Meet one of the key members of the San Diego Natural History Museum’s exhibits team that is developing our upcoming core exhibition Coast to Cactusin Southern California, set to open in January 2015. Learn more about his contributions to the meticulous undertaking that is building an exhibition.
It’s not every day that a new species of porpoise is introduced to the scientific world. However, that’s what recently happened when a team of paleontologists, including representatives from the San Diego Natural History Museum, discovered the fossil remains of a 3 million year old animal with a unique skull anatomy not represented in any living or fossil dolphin or porpoise.
Great White Shark unravels the mystery of the creature we love to fear—the much maligned, misrepresented and misunderstood great white shark—and goes to the depths of human daring to tell the true story of its role atop the oceanic food chain. Three years in the making, the film takes viewers around the world to get an up-close and personal look at this iconic predator. Great White Shark examines what we know about these incredible animals through the eyes of several people whose lives and work have become inextricably linked to the great white.
Take a fascinating journey into two remarkably different, but inextricably linked worlds—Mexico’s Sea of Cortés and the Baja California desert. Ocean Oasis , a giant-screen film, mesmerizes audiences as they witness the beauty of life in Baja California's rich waters and seemingly barren land. Note: Ocean Oasis is a 2D film.Produced by the San Diego Natural History Museum, Summerhays Films, and PRONATURA A.C., with sponsorship from Sempra Energy. Winner of the Jackson Hole Wildlife Film Festival and the International Wildscreen Film Festival.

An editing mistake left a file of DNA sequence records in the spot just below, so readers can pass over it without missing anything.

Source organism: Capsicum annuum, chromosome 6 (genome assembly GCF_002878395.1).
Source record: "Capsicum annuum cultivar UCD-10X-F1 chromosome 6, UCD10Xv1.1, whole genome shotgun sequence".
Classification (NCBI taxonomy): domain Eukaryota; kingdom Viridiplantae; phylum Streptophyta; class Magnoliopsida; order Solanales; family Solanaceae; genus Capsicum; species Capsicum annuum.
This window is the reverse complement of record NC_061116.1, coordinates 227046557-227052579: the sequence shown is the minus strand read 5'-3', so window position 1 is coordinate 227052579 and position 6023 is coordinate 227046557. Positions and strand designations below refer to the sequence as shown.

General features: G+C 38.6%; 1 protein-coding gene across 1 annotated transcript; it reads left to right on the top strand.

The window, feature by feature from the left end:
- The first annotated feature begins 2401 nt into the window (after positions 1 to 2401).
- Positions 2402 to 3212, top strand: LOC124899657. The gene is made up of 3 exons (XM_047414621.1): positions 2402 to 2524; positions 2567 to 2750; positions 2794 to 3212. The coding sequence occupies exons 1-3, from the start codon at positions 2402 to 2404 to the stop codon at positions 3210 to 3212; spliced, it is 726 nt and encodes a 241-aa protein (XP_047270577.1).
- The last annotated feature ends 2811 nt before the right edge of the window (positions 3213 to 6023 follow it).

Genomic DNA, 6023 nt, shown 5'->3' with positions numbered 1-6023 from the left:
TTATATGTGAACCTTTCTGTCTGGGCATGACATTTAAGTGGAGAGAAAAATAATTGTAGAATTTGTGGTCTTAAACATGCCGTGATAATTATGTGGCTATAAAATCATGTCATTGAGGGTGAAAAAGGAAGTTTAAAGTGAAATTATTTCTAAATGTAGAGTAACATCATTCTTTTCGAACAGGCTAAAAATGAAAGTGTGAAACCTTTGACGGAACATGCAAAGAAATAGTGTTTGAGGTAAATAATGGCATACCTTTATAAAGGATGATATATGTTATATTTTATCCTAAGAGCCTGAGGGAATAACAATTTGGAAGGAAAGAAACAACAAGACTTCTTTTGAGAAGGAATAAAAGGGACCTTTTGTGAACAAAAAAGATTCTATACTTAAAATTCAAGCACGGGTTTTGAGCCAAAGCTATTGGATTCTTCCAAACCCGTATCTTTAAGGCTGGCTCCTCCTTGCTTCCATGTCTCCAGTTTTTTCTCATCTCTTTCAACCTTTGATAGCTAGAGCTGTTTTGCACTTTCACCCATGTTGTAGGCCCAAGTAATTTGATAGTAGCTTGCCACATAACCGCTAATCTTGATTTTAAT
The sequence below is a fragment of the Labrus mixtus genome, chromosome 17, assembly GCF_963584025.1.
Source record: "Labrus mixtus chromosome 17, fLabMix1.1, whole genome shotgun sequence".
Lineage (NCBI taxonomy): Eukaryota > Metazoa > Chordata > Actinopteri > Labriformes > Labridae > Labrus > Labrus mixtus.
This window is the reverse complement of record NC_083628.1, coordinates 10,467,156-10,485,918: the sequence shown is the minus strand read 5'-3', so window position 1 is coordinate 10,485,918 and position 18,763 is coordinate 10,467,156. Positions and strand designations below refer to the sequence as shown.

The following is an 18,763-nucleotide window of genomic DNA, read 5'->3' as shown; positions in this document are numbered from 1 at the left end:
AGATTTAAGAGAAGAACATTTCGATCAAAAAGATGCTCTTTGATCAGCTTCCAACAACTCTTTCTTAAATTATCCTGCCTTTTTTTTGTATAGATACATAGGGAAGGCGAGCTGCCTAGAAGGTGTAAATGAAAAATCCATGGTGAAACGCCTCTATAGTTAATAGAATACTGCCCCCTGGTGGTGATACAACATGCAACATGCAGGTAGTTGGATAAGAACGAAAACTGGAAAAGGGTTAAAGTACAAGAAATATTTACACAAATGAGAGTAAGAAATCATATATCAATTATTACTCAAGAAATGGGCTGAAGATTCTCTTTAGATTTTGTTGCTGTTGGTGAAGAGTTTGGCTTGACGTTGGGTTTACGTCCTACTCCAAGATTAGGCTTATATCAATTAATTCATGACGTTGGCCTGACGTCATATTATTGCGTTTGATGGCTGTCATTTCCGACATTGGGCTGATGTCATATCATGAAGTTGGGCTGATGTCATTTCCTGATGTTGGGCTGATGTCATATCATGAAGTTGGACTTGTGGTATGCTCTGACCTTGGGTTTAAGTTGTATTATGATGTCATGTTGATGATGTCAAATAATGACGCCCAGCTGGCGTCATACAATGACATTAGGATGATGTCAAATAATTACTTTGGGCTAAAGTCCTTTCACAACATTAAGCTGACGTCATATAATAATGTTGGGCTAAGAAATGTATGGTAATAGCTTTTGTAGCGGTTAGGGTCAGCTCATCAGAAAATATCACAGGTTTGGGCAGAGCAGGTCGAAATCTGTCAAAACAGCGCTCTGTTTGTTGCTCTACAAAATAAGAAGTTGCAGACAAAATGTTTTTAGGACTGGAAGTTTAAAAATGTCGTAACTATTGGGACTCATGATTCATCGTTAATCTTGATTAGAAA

View more than 200 artifacts, including cannons, swords, coins, gold and jewelry, recovered off the coast of Cape Cod from the first authenticated pirate ship discovered in U.S. waters. Sail with legendary pirate Sam Bellamy and his crew and learn the true story of the Whydah, from her historic transformation from slave ship to pirate ship to her final resting place on the ocean floor. One of the most advanced ships of her day, the Whydah sank in a storm in 1717 with bounty from more than 50 captured ships.
Ecosystems of San Diego County brings together 14 San Diego artists who have been commissioned to photograph areas throughout our incredibly diverse region. The 80 works include areas from the waters along the coast to the mountains and the deserts, all within the county. Featured artists include Lee Peterson, Richard Herrmann, Bill Evarts, Abe Ordover, and 10 more.
theNAT is a shorthand for the San Diego Natural History Museum. It makes it easier to communicate who we are and gives us a fresh new look and feel. But this isn't a name change: we are still the San Diego Natural History Museum.
In fact, our wonderful members join the San Diego Natural History Museum.
Our generous donors support the San Diego Natural History Museum.
But, kids might go to theNAT for summer camp and you might host your company's holiday party ATtheNAT.
We call ourselves theNAT in our advertising, e-newsletters, and website to help people make the connection between this new shorthand and the organization that's been a part of this community for 138 years. theNAT is easier to say, read, and...
Whether you call us theNAT or the San Diego Natural History Museum, we hope you have a chance to visit us soon and see what we're all about.